Next, researchers considered patient outcomes according to specific biomarker subgroups. Ninety-one percent of study participants were evaluable for PD-L1 expression using immunohistochemistry testing and 94 percent had gene expression profiling on the HTG EdgeSeq Precision Immuno-Oncology Panel, which sequences 1,392 genes related to tumor-immune system interactions.

It turned out that patients in the tislelizumab arm experienced a progression-free survival benefit over the placebo arm regardless of PD-L1 expression. However, gene expression profiling identified three patient clusters with "cold," "medium," or "hot" tumor microenvironments.

Zhang said that the cold cluster was characterized by the highest tumor proliferation rate and a low immune profile. The medium cluster had the highest expression of interferon gamma, macrophage, and fibroblast gene signatures. And the hot cluster tumors had the highest expression of immune cells, including T cells, NK cells, and dendritic cells.

Upon further analysis, the activated dendritic cells were the most important cell population associated with the treatment effect. Drilling deeper into the genes associated with that effect, they found that lysosome-associated membrane glycoprotein 3, which Zhang called a "classic" dendritic cell activation marker, was the most significant gene associated with progression-free survival benefit on tislelizumab.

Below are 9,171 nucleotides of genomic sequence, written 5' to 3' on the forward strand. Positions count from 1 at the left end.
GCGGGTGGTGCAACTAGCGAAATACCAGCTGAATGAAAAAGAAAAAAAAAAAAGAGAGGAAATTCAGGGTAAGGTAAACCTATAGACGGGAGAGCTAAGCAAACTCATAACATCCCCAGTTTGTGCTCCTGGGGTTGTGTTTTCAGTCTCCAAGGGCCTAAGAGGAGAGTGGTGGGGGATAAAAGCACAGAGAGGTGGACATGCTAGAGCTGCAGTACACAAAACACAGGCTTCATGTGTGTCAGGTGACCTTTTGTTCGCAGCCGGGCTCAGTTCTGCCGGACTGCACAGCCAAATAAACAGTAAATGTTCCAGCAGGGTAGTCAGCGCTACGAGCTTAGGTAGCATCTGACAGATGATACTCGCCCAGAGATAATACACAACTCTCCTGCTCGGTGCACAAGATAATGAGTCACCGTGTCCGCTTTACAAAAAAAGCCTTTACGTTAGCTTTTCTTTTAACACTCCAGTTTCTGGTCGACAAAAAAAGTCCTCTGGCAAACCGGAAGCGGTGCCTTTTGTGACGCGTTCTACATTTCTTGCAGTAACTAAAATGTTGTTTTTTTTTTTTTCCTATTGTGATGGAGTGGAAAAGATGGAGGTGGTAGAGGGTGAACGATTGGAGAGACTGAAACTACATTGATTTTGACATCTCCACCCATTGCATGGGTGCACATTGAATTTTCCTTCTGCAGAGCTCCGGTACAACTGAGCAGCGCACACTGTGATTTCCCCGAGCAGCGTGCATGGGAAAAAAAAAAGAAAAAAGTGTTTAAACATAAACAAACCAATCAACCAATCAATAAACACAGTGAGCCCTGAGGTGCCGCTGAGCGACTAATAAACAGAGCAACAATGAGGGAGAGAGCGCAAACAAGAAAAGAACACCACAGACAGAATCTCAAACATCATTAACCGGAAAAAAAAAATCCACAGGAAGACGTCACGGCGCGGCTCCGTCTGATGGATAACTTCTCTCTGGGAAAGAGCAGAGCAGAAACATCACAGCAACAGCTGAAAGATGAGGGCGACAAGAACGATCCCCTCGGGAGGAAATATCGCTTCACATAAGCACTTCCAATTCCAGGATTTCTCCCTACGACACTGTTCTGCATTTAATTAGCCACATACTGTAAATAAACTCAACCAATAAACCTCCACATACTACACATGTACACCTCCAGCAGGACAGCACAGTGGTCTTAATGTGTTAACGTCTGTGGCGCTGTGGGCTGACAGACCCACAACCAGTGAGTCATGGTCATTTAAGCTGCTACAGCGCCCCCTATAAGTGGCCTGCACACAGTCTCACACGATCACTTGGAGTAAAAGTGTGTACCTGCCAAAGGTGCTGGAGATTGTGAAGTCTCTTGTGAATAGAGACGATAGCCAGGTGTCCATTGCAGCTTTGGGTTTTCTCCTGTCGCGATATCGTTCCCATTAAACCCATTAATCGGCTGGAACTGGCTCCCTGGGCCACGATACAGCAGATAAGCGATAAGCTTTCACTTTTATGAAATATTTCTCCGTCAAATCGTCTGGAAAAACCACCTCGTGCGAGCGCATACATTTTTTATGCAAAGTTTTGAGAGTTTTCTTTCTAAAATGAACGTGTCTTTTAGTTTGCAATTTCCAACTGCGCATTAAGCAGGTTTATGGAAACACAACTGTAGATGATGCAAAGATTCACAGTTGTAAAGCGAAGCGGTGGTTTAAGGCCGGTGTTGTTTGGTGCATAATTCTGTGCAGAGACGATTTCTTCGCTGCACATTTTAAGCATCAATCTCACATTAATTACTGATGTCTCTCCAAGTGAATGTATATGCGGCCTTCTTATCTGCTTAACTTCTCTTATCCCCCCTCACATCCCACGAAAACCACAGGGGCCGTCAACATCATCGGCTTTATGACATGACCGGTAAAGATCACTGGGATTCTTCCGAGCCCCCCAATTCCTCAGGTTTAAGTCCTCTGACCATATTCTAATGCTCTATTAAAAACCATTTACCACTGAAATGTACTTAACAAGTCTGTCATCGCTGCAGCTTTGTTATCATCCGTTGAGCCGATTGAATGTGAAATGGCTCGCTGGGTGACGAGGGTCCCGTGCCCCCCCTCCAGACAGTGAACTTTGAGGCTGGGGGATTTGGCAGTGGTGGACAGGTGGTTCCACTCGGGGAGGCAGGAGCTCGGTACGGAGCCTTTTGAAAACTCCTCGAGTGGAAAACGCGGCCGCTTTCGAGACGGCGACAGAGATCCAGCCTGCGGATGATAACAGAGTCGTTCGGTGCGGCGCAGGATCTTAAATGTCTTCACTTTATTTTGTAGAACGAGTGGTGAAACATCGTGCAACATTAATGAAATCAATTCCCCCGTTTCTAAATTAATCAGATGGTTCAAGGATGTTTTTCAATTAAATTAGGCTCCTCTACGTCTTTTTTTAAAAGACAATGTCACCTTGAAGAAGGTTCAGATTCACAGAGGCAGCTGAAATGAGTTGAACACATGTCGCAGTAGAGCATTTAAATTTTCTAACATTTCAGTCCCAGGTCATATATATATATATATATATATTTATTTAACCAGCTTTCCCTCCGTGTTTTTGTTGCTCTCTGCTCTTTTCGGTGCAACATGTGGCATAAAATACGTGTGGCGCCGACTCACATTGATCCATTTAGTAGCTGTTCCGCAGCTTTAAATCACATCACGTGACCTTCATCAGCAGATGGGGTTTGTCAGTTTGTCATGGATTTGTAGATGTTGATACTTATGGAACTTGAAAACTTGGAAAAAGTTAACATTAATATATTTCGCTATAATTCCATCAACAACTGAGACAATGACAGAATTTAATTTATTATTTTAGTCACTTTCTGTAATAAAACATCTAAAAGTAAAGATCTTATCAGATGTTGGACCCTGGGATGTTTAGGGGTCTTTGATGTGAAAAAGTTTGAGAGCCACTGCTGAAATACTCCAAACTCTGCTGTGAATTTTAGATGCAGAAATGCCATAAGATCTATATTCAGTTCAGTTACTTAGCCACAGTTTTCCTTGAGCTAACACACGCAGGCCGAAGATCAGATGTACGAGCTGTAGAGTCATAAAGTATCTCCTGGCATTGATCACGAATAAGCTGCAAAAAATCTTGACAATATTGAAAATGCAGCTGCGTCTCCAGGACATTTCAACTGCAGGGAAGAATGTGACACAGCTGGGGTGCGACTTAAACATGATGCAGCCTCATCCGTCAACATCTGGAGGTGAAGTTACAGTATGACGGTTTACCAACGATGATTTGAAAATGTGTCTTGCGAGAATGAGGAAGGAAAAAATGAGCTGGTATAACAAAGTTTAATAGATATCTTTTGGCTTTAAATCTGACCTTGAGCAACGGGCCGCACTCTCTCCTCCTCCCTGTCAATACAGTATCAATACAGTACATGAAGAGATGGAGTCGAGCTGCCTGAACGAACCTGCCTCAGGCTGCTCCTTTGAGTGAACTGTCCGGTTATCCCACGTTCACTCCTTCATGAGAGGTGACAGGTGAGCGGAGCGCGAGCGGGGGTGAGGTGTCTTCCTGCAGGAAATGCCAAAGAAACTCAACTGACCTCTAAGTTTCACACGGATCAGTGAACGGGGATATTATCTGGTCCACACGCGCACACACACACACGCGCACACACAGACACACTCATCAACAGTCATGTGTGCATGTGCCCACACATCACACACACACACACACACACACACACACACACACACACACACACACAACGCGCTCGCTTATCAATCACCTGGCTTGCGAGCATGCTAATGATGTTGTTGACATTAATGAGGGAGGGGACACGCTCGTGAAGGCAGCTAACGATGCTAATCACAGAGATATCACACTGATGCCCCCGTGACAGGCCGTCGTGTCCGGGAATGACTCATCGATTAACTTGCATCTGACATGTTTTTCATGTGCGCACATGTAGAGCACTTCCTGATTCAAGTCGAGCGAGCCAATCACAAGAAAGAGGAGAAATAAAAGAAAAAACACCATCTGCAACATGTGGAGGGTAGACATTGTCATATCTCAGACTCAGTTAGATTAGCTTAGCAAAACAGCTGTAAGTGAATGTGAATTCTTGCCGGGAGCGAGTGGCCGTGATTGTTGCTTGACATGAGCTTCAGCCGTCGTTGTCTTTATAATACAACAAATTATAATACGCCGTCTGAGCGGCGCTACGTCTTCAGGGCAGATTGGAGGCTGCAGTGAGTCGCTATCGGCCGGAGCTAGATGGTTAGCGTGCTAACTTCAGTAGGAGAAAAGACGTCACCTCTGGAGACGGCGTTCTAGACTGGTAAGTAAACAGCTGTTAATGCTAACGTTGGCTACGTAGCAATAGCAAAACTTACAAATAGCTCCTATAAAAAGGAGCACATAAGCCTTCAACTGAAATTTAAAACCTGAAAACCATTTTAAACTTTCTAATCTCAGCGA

"Dendritic cell activation was positively correlated with progression-free survival benefit and may serve as a potential biomarker for predicting efficacy," Zhang said. "Further research is warranted."

While Zhang did not break out the progression-free survival data in the three patient clusters, BeiGene said in a statement that "the greatest progression-free survival benefit of tislelizumab in combination with chemotherapy was observed in patients exhibiting 'hot' tumor microenvironment profiles."

With clear benefits for progression-free survival and a probable overall survival benefit in the overall population, Zhang said the trial results indicate that tislelizumab plus chemotherapy may become the standard first-line therapy for patients with recurrent or metastatic NPC.

The positive results from RATIONALE-309 may also have implications beyond tislelizumab, according to Robert Haddad of the Dana-Farber Cancer Institute, who gave a presentation on the impact of checkpoint inhibitors in NPC in the plenary session.